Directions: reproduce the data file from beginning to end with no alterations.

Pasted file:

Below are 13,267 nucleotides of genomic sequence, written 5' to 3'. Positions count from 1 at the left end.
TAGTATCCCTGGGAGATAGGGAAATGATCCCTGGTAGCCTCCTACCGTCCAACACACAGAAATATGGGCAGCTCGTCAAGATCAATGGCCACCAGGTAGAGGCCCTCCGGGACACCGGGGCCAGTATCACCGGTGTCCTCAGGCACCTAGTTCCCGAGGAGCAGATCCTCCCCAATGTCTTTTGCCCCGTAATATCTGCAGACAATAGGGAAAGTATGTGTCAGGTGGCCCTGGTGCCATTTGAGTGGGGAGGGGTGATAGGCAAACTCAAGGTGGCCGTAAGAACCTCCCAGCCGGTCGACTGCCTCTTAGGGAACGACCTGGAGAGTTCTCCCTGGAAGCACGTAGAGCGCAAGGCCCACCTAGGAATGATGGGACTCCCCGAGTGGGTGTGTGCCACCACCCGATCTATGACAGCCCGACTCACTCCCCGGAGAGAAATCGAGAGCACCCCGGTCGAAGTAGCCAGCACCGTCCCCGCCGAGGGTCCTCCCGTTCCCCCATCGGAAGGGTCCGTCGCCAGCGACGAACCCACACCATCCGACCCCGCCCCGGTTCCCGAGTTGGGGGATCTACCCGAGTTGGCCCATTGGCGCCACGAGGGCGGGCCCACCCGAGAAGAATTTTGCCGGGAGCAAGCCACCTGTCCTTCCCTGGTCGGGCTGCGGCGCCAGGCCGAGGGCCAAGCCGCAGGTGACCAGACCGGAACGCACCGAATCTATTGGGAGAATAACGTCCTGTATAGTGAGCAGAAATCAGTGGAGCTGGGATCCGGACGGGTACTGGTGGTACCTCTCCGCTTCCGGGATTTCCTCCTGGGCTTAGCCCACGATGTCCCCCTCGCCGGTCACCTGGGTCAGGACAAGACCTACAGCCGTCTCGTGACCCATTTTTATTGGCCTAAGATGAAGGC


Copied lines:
Below are 13,267 nucleotides of genomic sequence, written 5' to 3'. Positions count from 1 at the left end.
TAGTATCCCTGGGAGATAGGGAAATGATCCCTGGTAGCCTCCTACCGTCCAACACACAGAAATATGGGCAGCTCGTCAAGATCAATGGCCACCAGGTAGAGGCCCTCCGGGACACCGGGGCCAGTATCACCGGTGTCCTCAGGCACCTAGTTCCCGAGGAGCAGATCCTCCCCAATGTCTTTTGCCCCGTAATATCTGCAGACAATAGGGAAAGTATGTGTCAGGTGGCCCTGGTGCCATTTGAGTGGGGAGGGGTGATAGGCAAACTCAAGGTGGCCGTAAGAACCTCCCAGCCGGTCGACTGCCTCTTAGGGAACGACCTGGAGAGTTCTCCCTGGAAGCACGTAGAGCGCAAGGCCCACCTAGGAATGATGGGACTCCCCGAGTGGGTGTGTGCCACCACCCGATCTATGACAGCCCGACTCACTCCCCGGAGAGAAATCGAGAGCACCCCGGTCGAAGTAGCCAGCACCGTCCCCGCCGAGGGTCCTCCCGTTCCCCCATCGGAAGGGTCCGTCGCCAGCGACGAACCCACACCATCCGACCCCGCCCCGGTTCCCGAGTTGGGGGATCTACCCGAGTTGGCCCATTGGCGCCACGAGGGCGGGCCCACCCGAGAAGAATTTTGCCGGGAGCAAGCCACCTGTCCTTCCCTGGTCGGGCTGCGGCGCCAGGCCGAGGGCCAAGCCGCAGGTGACCAGACCGGAACGCACCGAATCTATTGGGAGAATAACGTCCTGTATAGTGAGCAGAAATCAGTGGAGCTGGGATCCGGACGGGTACTGGTGGTACCTCTCCGCTTCCGGGATTTCCTCCTGGGCTTAGCCCACGATGTCCCCCTCGCCGGTCACCTGGGTCAGGACAAGACCTACAGCCGTCTCGTGACCCATTTTTATTGGCCTAAGATGAAGGC